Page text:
S.J. Jung, a candidate running for a seat in the New York State Senate, vowed to erase images of same-sex couples from school textbooks at a meeting with Korean church groups in March, the New York Daily News reported on August 29. Jung stood by his comments late last week when he told the New York Daily News that he opposes gay marriage.
S.J. Jung is a Korean American community leader, who formerly served as president of the Minkwon Center for Community Action and ran for the state senate seat representing the Flushing district in 2014 as well as the New York City Council in 2009.
Following the New York Daily News’ report of Jung’s homophobic remarks, LGBTQ Korean American organizations, joined by allied Korean American and LGBTQ Asian American & Pacific Islander organizations, issued the following statement:
S.J. Jung’s backwards remarks about LGBTQ people are out of sync with a place as diverse as Queens, which has a vibrant LGBTQ immigrant community. As LGBTQ Korean Americans, their family members and their allies, we are deeply disappointed to see a man who has done such important work in Korean American communities express such bigotry around LGBTQ communities, marriage and public education. His harmful wish to literally erase LGBTQ people from school textbooks ignores the existence of people like us and our families, who live every day at the intersection of LGBTQ and Korean identities.
When community leaders like Jung make homophobic and transphobic remarks, it is absolutely devastating to young people in their communities who are struggling to come out. As a community leader, Jung has a moral responsibility to be a voice for these LGBTQ young people–not a megaphone for outdated bigotry.
We urge Jung to think long and hard about the damaging impact of his words, reevaluate the positions he has taken, and meet with the organizations that have signed onto this statement.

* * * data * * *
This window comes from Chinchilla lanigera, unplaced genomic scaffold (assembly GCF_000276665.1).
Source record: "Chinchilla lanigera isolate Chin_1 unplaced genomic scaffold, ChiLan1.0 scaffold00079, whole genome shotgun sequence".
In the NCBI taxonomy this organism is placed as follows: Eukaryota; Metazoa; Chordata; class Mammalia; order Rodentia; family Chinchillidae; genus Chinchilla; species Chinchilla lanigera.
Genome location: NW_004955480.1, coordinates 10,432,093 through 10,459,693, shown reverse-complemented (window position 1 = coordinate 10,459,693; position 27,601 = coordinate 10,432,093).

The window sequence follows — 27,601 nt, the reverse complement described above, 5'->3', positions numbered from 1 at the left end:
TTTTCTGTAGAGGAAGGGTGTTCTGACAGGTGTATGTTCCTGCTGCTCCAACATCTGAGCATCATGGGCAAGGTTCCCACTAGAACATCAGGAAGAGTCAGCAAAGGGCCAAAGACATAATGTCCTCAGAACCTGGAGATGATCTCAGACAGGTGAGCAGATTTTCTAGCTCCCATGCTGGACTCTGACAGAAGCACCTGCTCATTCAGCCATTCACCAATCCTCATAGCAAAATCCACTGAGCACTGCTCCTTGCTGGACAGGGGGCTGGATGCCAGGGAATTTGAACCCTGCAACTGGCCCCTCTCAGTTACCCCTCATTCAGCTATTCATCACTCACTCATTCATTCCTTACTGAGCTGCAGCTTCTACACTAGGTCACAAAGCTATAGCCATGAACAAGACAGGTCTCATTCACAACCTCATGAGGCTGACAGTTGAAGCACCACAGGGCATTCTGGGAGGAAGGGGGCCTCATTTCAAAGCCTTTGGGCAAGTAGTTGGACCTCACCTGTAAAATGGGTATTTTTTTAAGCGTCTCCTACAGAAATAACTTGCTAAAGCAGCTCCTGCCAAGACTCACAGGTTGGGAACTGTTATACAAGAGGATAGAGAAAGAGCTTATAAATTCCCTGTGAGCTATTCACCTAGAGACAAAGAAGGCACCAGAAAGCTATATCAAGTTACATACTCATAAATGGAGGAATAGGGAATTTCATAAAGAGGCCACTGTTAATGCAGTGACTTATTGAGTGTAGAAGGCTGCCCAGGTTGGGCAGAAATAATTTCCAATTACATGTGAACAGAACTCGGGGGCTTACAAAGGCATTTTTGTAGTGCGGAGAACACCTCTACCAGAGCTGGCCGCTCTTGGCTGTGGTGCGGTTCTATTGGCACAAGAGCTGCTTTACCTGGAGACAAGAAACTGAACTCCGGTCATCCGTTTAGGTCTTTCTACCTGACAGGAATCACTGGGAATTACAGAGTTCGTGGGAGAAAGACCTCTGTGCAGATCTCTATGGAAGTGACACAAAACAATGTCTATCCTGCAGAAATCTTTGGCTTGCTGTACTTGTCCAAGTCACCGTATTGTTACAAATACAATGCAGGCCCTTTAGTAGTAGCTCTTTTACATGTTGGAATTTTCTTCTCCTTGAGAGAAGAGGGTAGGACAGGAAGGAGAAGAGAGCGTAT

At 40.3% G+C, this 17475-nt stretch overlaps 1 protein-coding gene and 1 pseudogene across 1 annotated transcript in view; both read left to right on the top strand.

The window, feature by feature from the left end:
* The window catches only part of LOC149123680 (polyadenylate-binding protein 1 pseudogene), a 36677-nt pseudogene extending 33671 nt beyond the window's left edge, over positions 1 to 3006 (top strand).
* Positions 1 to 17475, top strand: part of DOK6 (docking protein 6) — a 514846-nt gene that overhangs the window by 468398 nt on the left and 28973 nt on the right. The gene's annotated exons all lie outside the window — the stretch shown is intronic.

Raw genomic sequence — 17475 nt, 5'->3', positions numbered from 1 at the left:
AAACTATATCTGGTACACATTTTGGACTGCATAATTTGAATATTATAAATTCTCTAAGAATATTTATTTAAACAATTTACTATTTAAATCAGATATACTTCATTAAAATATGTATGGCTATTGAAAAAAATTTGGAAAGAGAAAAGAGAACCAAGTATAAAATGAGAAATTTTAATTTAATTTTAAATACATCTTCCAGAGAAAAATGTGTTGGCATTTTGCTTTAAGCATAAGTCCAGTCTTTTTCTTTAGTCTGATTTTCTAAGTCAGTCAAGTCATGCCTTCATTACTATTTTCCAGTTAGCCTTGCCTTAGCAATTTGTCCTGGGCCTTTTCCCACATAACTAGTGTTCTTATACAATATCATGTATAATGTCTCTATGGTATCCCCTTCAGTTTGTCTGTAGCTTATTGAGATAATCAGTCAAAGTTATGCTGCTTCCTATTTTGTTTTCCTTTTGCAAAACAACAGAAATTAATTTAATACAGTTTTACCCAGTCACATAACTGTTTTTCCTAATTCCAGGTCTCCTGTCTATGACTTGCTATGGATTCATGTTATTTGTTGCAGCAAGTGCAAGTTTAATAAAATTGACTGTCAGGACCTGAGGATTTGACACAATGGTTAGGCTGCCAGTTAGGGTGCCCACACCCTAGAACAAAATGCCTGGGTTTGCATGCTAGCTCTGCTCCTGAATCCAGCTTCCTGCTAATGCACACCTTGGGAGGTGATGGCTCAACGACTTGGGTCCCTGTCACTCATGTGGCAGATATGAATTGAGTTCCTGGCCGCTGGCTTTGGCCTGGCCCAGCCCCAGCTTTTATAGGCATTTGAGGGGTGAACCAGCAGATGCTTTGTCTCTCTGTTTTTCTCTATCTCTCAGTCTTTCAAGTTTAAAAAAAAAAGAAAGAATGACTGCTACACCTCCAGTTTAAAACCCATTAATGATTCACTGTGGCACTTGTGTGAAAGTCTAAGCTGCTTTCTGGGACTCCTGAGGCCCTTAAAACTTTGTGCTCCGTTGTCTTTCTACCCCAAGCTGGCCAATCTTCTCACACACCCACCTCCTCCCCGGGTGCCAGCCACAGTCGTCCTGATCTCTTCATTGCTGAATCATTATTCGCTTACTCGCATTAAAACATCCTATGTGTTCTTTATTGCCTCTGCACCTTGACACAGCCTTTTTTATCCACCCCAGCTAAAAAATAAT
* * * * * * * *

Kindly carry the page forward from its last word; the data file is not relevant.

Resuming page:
Organizations that have signed this statement are listed below:
- Dari Project
- Korean Americans United for Equality (KUE)
- Korean American Rainbow Parents (KARP)
- Korean Americans for Political Advancement (KAPA)
- Asian Pacific Islander Project of PFLAG NYC
- National Queer Asian American and Pacific Islander Alliance (NQAPIA)
- Gay Asian and Pacific Islander Men of New York (GAPIMNY)
- Asian Pride Project
Mark Ro Beyersdorf, co-coordinator of the Dari Project, an LGBTQ Korean American organization in New York City, shared thoughts on the issue with ZoominKorea:
Jung’s remarks are disgraceful. He is a prominent Korean American leader and his statements carry weight in our community. When he makes remarks that reinforce the homophobia and transphobia that exists in some segments of our community, he is personally harming young Korean Americans who are struggling to come out and contributing to toxic attitudes that make life harder for all LGBTQ Korean Americans.
Ro Beyersdorf also discussed the struggles that many LGBTQ Korean Americans face within the larger Korean American community:
The harsh reality is that there are large segments of the Korean American community that are deeply homophobic and transphobic. While there are some Korean American leaders and organizations who are vocal champions of LGBTQ people–and I am deeply grateful to them–there are many more who are privately supportive of LGBTQ people but unwilling to take public stances and help shift attitudes about LGBTQ people in our community. We need more Korean American community leaders and organizations to take a stand and help lead our community forward.
This statement and correspondence is for educational purposes only and is strictly nonpartisan. It should in no way be construed to oppose or support any candidate for elected office.
Featured News & Articles
South Korean parliamentarians and peace advocates in DC call for diplomacy and end to Korean War | After Hanoi, US re-thinks “sequencing” while North Korea considers suspending talks | CIA may be linked to attack on North Korean embassy in Madrid | US-South Korea continue annual war games under changed name.read more
President Trump’s hasty decision to pull the plug on the Hanoi Summit ahead of schedule came as a stunning surprise. The feeling of disappointment in those who were hoping for success contrasted with the sense of relief in the U.S. foreign policy establishment, which remains steadfastly opposed to any improvement in relations.read more